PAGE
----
Blackney, Michael James
Characterising the Drosophila extracellular superoxide Dismutase gene.
University of Southampton, School of Biological Sciences,
The indiscriminate action of reactive oxygen species (ROS), if left unregulated, has
long been considered contributory to a range of disease processes within the animal
kingdom and is also a factor associated with ageing. Consequently modifying the
molecular mechanisms that regulate ROS levels may prove therapeutic and could also
positively affect longevity. One of the key components of this machinery is the
superoxide dismutase (SOD) family of enzymes which regulate ROS levels by
scavenging the ROS superoxide. Mammals have three distinct SOD enzymes each
responsible for managing superoxide levels in different cellular compartments. In
Drosophila homologues of two of the mammalian SODs, the intracellular (SOD1) and
mitochondrial (SOD2) SODs, have been identified and studied extensively
demonstrating a clear link between SOD and oxidative protection and survival.
Recently the sequence of a third sod gene, homologous to both the relatively poorly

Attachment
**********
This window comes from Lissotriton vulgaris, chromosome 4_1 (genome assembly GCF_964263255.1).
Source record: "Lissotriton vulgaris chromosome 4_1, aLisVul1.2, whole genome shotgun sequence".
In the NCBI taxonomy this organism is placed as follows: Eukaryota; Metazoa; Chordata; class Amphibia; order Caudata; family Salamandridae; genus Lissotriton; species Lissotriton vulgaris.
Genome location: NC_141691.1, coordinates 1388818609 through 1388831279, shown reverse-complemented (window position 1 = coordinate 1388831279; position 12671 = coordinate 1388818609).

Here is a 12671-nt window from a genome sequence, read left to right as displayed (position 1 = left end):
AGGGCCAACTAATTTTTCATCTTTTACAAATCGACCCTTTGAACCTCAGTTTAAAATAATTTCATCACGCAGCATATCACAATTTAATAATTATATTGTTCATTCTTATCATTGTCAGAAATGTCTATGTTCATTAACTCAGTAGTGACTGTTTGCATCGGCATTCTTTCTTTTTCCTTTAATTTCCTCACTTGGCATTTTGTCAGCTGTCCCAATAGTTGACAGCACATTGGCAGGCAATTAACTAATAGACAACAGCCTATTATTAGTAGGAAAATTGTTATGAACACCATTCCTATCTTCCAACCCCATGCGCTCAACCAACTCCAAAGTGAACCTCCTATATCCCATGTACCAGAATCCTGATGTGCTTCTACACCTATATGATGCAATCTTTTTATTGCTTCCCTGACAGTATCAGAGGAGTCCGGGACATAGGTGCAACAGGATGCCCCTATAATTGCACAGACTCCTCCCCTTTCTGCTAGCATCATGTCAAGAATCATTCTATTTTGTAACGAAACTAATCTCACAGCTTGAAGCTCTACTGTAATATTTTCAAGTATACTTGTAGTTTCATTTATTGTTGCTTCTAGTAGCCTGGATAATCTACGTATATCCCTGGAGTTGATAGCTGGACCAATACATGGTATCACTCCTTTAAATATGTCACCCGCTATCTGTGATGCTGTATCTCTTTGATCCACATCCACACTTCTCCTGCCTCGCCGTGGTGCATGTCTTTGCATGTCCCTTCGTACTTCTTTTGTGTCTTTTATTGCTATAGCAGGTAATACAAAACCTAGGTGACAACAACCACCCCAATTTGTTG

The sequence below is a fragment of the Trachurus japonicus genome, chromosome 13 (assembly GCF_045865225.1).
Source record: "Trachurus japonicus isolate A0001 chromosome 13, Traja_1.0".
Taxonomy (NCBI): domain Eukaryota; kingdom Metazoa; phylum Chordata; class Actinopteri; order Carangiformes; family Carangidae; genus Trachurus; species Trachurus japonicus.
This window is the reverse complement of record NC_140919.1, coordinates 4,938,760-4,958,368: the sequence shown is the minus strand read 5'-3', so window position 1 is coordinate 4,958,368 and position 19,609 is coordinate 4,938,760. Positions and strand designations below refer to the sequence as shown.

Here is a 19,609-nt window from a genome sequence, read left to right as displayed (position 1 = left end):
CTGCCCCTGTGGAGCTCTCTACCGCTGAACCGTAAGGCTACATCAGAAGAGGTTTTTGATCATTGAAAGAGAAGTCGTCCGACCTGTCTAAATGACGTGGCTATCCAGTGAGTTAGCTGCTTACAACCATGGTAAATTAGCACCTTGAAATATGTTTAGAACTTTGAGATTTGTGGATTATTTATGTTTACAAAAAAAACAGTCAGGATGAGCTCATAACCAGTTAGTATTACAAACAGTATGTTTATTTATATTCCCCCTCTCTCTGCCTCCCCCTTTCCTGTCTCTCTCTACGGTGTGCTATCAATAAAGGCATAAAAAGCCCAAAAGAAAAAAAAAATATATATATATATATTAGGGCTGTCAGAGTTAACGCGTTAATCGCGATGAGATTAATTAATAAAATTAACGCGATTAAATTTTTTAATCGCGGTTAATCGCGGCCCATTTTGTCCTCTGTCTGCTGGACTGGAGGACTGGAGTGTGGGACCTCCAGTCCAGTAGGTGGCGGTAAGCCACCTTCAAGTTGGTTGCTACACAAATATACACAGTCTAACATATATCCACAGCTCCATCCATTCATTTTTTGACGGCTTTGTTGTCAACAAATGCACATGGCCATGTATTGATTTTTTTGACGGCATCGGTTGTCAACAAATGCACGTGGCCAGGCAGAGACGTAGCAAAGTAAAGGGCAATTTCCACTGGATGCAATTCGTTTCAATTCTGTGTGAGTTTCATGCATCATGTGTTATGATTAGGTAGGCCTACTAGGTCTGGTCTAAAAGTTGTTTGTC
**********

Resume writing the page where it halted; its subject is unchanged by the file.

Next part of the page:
characterised mammalian (sod3) and C. elegans (sod-4) extracellular sod, was
identified in Drosophila and is also predicted to locate extracellularly (sod3). To date,
no (published) work has been carried out to assess the role of sod3 within insects. This
thesis reports the molecular and biochemical characteristics of sod3 in Drosophila.
Detailed within are the steps taken to clone the sod3 gene which appears to be
expressed as two gene products formed by alternative splicing. Furthermore, a
combination of gene expression, proteomic and functional analysis of a number of sod
mutants was used to: i) reveal sex specific sod gene expression; ii) validate a sod3
hypomorph mutant; iii) indicate a functional role for sod3 in protection against H2O2
induced oxidative stress; iv) suggest a SOD1-SOD3 co-dependency for maintaining Cu
Zn SOD activity; v) demonstrate the appearance of genetic modifiers in the sod3
hypomorph. The findings of this report and further studies on the Drosophila sod3 gene
should encourage the re-evaluation of the previous work concerning SOD’s influence
on disease states and lifespan regulation.
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